Alan Morinis is the founder and director of the Mussar Institute (www.mussarinstitute.org> ), an organization that promotes the study of Mussar thought through study groups, courses, and public talks. He is also the author of Everyday Holiness and Climbing Jacob's Ladder. According to the author, the word Mussar means "correction" or "instruction" and also serves as the simple modern Hebrew word for ethics. But those who begin on this spiritual path find that it turns into a way of life. Alan Morinis explains the purpose and meaning of Mussar:
"Mussar teachers have sought to help transform our lives in the way of holiness. The path they discovered lies not in any esoteric or other-worldly area, but right within the realm of our familiar inner lives — the Mussar path to holiness goes by way of the territory of anger and calmness, generosity and miserliness, trust and worry, laziness and zeal, and all of the traits that live within us. We become holy not by becoming less than we are, but by recognizing which traits we find challenging in the realities of our lives and then mastering them.
"When a person has successfully identified and balanced all his or her inner traits, the Mussar teachers say that person has become whole, or shalem in Hebrew. You'll notice the similarity of the word for 'wholeness' and the word for 'peace,' the familiar shalom. The path of Mussar leads to holiness, wholeness, and peace."
Morinis has chosen twenty-six (including joy, enthusiasm, faith, patience, courage, humility, generosity, equanimity, etc.) of the key traits to explore in this paperback. Every page covers one day of the year and contains the following elements:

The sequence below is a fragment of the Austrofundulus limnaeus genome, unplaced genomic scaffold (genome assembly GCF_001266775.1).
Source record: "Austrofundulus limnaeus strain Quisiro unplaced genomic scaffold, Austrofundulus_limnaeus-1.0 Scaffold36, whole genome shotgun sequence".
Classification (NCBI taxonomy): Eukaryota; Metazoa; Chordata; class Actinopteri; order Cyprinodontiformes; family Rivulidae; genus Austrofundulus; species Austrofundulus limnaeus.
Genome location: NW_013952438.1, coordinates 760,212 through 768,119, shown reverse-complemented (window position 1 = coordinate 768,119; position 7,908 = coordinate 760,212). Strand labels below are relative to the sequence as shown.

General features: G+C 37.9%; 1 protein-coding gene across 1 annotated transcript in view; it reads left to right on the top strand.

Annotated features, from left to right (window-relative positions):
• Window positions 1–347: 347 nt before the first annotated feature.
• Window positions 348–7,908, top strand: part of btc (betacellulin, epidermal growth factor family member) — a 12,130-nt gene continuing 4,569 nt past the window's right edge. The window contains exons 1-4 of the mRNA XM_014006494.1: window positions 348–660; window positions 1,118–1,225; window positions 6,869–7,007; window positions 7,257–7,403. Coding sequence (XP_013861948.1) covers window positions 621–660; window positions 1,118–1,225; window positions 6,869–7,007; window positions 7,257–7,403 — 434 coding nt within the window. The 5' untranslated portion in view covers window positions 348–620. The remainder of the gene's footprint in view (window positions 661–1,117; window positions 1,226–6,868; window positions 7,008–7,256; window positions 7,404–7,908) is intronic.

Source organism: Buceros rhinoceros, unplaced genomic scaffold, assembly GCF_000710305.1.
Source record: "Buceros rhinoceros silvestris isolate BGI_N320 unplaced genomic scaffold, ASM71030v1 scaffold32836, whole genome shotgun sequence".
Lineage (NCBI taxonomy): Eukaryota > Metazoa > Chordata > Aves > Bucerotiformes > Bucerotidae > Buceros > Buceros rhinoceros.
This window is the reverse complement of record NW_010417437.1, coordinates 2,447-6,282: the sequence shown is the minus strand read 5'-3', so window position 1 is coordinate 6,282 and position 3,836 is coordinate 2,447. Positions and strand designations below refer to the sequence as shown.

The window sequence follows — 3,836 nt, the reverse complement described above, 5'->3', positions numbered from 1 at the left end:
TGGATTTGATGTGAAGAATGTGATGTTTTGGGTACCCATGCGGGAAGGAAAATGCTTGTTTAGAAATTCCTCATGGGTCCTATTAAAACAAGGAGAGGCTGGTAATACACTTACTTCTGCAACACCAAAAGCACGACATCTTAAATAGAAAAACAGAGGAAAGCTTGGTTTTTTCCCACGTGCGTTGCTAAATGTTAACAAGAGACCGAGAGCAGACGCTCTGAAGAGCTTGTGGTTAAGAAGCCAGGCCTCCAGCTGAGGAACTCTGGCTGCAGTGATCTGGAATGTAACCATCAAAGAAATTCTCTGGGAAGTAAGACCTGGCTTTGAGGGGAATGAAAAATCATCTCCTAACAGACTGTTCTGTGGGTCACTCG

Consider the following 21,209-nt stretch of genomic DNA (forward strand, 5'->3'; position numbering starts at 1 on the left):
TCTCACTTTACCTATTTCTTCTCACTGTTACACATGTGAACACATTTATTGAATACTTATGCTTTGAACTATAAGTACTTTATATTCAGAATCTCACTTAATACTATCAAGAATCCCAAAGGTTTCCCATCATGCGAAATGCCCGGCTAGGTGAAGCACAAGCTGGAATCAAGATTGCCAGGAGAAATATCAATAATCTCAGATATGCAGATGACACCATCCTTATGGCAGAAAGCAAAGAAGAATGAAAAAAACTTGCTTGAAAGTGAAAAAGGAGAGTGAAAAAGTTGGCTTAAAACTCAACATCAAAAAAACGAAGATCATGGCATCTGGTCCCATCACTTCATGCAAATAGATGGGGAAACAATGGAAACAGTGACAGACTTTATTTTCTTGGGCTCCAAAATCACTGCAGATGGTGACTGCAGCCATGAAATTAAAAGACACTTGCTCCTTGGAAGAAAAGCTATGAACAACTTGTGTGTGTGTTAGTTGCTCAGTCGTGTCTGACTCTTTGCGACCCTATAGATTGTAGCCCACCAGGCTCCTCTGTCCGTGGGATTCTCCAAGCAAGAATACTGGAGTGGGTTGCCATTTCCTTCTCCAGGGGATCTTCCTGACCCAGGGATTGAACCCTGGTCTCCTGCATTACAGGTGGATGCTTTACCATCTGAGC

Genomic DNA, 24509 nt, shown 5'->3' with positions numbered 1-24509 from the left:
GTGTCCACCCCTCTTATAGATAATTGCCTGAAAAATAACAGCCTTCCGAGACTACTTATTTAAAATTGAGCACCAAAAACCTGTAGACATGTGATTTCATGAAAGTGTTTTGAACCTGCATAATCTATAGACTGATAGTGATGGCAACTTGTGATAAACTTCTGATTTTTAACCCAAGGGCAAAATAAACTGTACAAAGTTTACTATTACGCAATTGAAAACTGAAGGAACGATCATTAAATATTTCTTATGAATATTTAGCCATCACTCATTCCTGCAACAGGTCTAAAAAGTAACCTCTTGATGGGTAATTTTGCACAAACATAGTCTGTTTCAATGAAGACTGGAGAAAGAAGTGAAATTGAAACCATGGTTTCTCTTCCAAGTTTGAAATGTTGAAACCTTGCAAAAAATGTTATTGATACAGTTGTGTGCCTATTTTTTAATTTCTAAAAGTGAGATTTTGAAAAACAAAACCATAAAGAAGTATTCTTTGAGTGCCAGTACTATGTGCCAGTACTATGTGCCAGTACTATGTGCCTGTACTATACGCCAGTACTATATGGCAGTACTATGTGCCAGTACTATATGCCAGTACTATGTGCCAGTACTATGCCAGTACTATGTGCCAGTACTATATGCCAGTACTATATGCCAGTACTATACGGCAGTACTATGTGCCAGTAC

• An inspiring or insightful teaching from a Mussar teacher or source
• A phrase that captures the essence of what that trait is about
• A practice
• A space for keeping a daily journal
Here is a sample page from Every Day, Holy Day:
"Rabbi Simcha Zissel Ziv of Kelm (1824–1898) developed a strategy to never lose his temper. He had a special jacket that he had set aside to wear when he was angry. He said, 'When I feel anger coming on, I know that I have to get my special jacket. But, by the time I do, I am no longer angry.'
"PHRASE Still waters of the heart.
"PRACTICE Set yourself an activity that you must do when you feel anger coming on, such as drinking a glass of water, or changing your shoes, before you permit yourself to respond."
Using this format you can arise in the morning, read the teaching and repeat the phrase of the day so that it resonates in your consciousness. You will find many chances to practice this trait during your activities and interactions with others. Then in the evening you can record in your journal what happened during the day and the lessons learned from your experiences.
The Jewish Mussar Tradition is one of the best means of spiritual practice we have seen. Working with one's soul traits (good and bad) is a perfect way to polish the best in us and correct our character flaws. Spiritual seekers familiar with many different paths may be ready to change their daily behavior and enter the kingdom of "walking the talk." As one of Morinis's teachers said to him: "Mussar is not something you learn, it is something you do." Every Day, Holy Day provides important keys to that kingdom.